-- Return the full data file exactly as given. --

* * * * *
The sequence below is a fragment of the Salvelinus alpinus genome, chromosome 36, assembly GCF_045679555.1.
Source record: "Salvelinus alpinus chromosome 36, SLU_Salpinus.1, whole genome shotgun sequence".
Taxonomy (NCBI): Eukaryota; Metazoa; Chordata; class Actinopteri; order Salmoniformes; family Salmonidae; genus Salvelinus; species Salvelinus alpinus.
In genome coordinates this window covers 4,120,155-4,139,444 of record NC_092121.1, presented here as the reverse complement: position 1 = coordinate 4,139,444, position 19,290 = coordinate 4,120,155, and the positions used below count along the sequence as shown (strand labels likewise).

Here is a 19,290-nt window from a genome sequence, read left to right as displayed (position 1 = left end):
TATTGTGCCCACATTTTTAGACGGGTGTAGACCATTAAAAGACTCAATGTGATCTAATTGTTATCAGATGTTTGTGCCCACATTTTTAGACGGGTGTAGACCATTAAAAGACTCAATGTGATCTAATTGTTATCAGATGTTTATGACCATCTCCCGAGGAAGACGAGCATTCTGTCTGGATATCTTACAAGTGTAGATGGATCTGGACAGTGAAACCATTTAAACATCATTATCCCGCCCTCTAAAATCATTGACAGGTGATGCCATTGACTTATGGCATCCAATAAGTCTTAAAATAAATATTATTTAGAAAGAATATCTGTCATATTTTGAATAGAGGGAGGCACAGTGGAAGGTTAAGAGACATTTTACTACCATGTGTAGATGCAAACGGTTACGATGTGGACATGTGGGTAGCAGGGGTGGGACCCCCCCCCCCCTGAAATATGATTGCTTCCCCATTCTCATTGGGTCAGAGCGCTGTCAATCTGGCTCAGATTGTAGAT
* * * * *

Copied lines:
The sequence below is a fragment of the Salvelinus alpinus genome, chromosome 36, assembly GCF_045679555.1.
Source record: "Salvelinus alpinus chromosome 36, SLU_Salpinus.1, whole genome shotgun sequence".
Taxonomy (NCBI): Eukaryota; Metazoa; Chordata; class Actinopteri; order Salmoniformes; family Salmonidae; genus Salvelinus; species Salvelinus alpinus.
In genome coordinates this window covers 4,120,155-4,139,444 of record NC_092121.1, presented here as the reverse complement: position 1 = coordinate 4,139,444, position 19,290 = coordinate 4,120,155, and the positions used below count along the sequence as shown (strand labels likewise).

Here is a 19,290-nt window from a genome sequence, read left to right as displayed (position 1 = left end):
TATTGTGCCCACATTTTTAGACGGGTGTAGACCATTAAAAGACTCAATGTGATCTAATTGTTATCAGATGTTTGTGCCCACATTTTTAGACGGGTGTAGACCATTAAAAGACTCAATGTGATCTAATTGTTATCAGATGTTTATGACCATCTCCCGAGGAAGACGAGCATTCTGTCTGGATATCTTACAAGTGTAGATGGATCTGGACAGTGAAACCATTTAAACATCATTATCCCGCCCTCTAAAATCATTGACAGGTGATGCCATTGACTTATGGCATCCAATAAGTCTTAAAATAAATATTATTTAGAAAGAATATCTGTCATATTTTGAATAGAGGGAGGCACAGTGGAAGGTTAAGAGACATTTTACTACCATGTGTAGATGCAAACGGTTACGATGTGGACATGTGGGTAGCAGGGGTGGGACCCCCCCCCCCCTGAAATATGATTGCTTCCCCATTCTCATTGGGTCAGAGCGCTGTCAATCTGGCTCAGATTGTAGAT